Specter: Norm Coleman Should Be Seated [UPDATE: Specter "Misspoke"]
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Pennsylvania Senator Arlen Specter has been showing his independence consistently since switching to the Democratic side of the aisle. But his latest display of unorthodox thinking is particularly eye-opening.
In an interview with the New York Times Magazine, the newly minted Democrat said he thinks Republican Norm Coleman should win his Senate recount court battle against Al Franken in Minnesota.
"There's still time for the Minnesota courts to do justice and declare Norm Coleman the winner," Specter said, when asked how he felt about the lack of Jewish Republicans in the Senate.
Q: With your departure from the Republican Party, there are no more Jewish Republicans in the Senate. Do you care about that?
A: I sure do. There's still time for the Minnesota courts to do justice and declare Norm Coleman the winner.
Q: Which seems about as likely at this point as Jerry Seinfeld's joining the Senate.
A: Well, it was about as likely as my becoming a Democrat.
Specter's defection was particularly impactful because, assuming Al Franken is eventually seated, the move gives Democrats a filibuster-proof majority in the Senate. Now the senator seems to be saying he does not want that to happen -- unless he was being sarcastic.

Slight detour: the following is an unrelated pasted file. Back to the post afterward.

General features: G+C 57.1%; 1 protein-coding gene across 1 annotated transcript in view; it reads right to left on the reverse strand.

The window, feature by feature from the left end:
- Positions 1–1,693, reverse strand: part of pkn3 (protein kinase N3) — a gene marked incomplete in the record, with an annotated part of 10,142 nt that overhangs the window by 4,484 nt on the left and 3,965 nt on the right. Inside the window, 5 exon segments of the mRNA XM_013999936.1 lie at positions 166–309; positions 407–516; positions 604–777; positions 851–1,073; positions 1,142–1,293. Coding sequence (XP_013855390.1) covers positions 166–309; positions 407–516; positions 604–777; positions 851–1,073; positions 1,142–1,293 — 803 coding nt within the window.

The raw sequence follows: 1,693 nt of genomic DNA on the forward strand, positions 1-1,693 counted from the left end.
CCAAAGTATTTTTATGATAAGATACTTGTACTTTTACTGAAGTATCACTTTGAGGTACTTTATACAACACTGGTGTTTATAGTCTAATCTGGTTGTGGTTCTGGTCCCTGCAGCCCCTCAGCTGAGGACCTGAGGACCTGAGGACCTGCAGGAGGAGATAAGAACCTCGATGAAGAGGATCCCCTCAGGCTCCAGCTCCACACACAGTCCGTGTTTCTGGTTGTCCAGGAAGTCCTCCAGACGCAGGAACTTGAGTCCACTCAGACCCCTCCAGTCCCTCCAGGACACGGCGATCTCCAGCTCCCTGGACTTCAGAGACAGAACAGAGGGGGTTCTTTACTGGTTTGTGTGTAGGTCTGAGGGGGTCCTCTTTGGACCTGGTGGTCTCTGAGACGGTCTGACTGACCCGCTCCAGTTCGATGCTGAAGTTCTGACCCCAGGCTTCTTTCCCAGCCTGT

Even Republicans have admitted that they expect Franken to prevail.
The full interview is available here.
UPDATE 6:30 PM ET: From HuffPost's Sam Stein: A mild debate has erupted online and on television over whether Specter was joking when he claimed to surely care about a lack of Republican Jews in the Senate and said the Minnesota courts could still "do justice and declare Norm Coleman the winner."
Was the newly-minted Democrat trotting out a bit of Jewish witticism? Had he merely forgotten that there now was a D behind his name? Or was he still, personally, pulling for Coleman to prevail in the recount election against challenger Al Franken?
A request for clarification from his office was not returned. But if you look a bit further into the interview, it suggests that Specter was, in fact, dusting off his comedic instincts when he sat down with Deborah Solomon of the New York Times Magazine.
Asked, for instance, to talk about former Majority Leader Bob Dole, with whom Specter shares a hometown (Russell, Kansas), the Pennsylvanian offered readers this jarring bit of imagery.
Were his days with Dole "before [the one-time presidential candidate] was appearing on television in Viagra commercials?"
Specter: "From reliable sources, he did not need Viagra then."
Insert anatomical joke here ____.
For much more on Specter's humor, check out this piece documenting his comedic streak.
UPDATE 11:30 PM ET: CQ caught up with Arlen Specter on Tuesday evening -- he now says he "conclusively misspoke" in his Times interview. “In the swirl of moving from one caucus to another, I have to get used to my new teammates,” he said. “I’m ordinarily pretty correct in what I say. I’ve made a career of being precise. I conclusively misspoke.” Asked who he’s backing now in elections, Specter said, “I’m looking for more Democratic members. Nothing personal.” Read the full CQ piece here.